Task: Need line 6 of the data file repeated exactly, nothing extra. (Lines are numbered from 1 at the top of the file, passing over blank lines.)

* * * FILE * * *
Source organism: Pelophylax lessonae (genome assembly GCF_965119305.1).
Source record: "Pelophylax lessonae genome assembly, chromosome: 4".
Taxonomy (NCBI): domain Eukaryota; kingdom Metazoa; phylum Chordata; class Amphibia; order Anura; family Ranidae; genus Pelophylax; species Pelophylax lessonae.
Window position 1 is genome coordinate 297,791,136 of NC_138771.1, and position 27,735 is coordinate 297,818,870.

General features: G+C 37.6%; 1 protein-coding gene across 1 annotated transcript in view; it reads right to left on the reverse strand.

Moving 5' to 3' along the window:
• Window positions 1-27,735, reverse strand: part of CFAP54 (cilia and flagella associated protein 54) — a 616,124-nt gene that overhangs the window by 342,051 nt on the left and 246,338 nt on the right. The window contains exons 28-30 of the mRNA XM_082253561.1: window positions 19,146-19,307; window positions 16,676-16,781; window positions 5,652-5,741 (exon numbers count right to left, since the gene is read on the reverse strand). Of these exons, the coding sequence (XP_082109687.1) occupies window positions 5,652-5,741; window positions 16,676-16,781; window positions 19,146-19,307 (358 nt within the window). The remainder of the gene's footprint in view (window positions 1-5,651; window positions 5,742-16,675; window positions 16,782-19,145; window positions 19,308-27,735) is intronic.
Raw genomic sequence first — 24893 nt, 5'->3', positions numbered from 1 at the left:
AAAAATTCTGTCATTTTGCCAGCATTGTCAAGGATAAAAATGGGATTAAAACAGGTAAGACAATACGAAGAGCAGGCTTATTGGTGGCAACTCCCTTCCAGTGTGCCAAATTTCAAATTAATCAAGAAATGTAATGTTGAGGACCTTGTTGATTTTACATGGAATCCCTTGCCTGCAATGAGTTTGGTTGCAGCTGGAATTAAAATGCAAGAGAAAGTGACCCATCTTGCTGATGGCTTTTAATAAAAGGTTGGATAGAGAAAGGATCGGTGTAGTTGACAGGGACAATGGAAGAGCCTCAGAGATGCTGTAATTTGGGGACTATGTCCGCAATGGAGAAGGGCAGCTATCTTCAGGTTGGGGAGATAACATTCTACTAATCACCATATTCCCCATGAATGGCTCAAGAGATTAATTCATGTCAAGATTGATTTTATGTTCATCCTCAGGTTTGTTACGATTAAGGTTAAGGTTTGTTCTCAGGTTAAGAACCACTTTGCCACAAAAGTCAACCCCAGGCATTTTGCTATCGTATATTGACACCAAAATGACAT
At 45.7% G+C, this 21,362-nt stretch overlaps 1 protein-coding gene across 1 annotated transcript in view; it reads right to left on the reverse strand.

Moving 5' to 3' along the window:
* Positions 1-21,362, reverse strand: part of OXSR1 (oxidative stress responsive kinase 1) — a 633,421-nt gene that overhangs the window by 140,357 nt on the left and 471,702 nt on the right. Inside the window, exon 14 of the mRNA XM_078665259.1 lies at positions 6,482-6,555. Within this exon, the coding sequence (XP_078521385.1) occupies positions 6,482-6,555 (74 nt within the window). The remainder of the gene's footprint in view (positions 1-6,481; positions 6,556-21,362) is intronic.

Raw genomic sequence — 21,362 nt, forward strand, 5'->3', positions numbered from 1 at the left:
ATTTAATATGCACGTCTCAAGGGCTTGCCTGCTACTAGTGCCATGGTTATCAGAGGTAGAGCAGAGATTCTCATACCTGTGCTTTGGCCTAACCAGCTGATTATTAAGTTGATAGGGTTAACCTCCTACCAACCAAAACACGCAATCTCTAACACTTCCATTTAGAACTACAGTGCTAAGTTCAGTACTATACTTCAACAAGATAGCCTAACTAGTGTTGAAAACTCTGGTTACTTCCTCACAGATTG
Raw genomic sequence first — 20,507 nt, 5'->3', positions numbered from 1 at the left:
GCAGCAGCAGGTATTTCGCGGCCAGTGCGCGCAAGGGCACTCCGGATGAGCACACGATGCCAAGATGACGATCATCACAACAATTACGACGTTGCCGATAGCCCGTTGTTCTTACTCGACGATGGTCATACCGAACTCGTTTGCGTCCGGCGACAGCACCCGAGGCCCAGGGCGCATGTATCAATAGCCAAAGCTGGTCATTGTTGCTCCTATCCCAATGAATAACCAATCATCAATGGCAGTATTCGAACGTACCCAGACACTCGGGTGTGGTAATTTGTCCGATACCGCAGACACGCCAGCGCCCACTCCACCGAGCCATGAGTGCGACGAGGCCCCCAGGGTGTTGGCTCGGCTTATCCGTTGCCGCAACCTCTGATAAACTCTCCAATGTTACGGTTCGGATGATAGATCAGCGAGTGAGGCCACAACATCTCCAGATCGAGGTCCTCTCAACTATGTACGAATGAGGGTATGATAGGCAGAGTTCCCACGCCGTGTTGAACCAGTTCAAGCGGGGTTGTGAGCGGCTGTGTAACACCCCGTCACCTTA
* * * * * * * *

Moving 5' to 3' along the window: